1911 Encyclopædia Britannica/Lagos (Portugal)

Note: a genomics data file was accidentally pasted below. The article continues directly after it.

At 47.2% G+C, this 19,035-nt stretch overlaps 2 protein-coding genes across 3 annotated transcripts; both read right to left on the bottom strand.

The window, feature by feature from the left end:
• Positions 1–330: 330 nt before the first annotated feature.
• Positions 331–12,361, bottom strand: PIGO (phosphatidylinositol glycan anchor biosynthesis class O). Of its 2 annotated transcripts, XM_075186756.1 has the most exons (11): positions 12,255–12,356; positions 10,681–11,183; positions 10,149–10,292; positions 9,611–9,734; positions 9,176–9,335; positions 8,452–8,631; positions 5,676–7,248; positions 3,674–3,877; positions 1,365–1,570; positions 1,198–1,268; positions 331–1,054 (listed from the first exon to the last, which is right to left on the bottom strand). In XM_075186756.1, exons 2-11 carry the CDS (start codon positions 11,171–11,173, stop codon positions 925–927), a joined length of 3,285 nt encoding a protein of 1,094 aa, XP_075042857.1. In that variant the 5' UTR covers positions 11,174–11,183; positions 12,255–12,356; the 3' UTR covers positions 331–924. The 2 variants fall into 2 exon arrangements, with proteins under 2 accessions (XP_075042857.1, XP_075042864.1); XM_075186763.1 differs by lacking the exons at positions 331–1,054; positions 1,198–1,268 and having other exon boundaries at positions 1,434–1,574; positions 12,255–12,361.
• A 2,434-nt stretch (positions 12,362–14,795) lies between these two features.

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LAGOS, a seaport of southern Portugal, in the district of Faro (formerly the province of Algarve); on the Atlantic Ocean, and on the estuary of the small river Lagos, here spanned by a fine stone bridge. Pop. (1900) 8291. The city is defended by fortifications erected in the 17th century. It is supplied with water by an aqueduct 800 yds. long. The harbour is deep, capacious, and completely sheltered on the north and west; it is frequently visited by the British Channel fleet. Vines and figs are extensively cultivated in the neighbourhood, and Lagos is the centre of important sardine and tunny fisheries. Its trade is chiefly carried on by small coasting vessels, as there is no railway. Lagos is on or near the site of the Roman Lacobriga. Since the 15th century it has held the formal rank and title of city. Cape St Vincent, the ancient Promontorium Sacrum, and the south-western extremity of the kingdom, is 22 m. W. It is famous for its connexion with Prince Henry (q.v.), the Navigator, who here founded the town of Sagres in 1421; and for several British naval victories, the most celebrated of which was won in 1797 by Admiral Jervis (afterwards Earl St Vincent) over a larger Spanish squadron. In 1759 Admiral Boscawen defeated a French fleet off Lagos. The great earthquake of 1755 destroyed a large part of the city.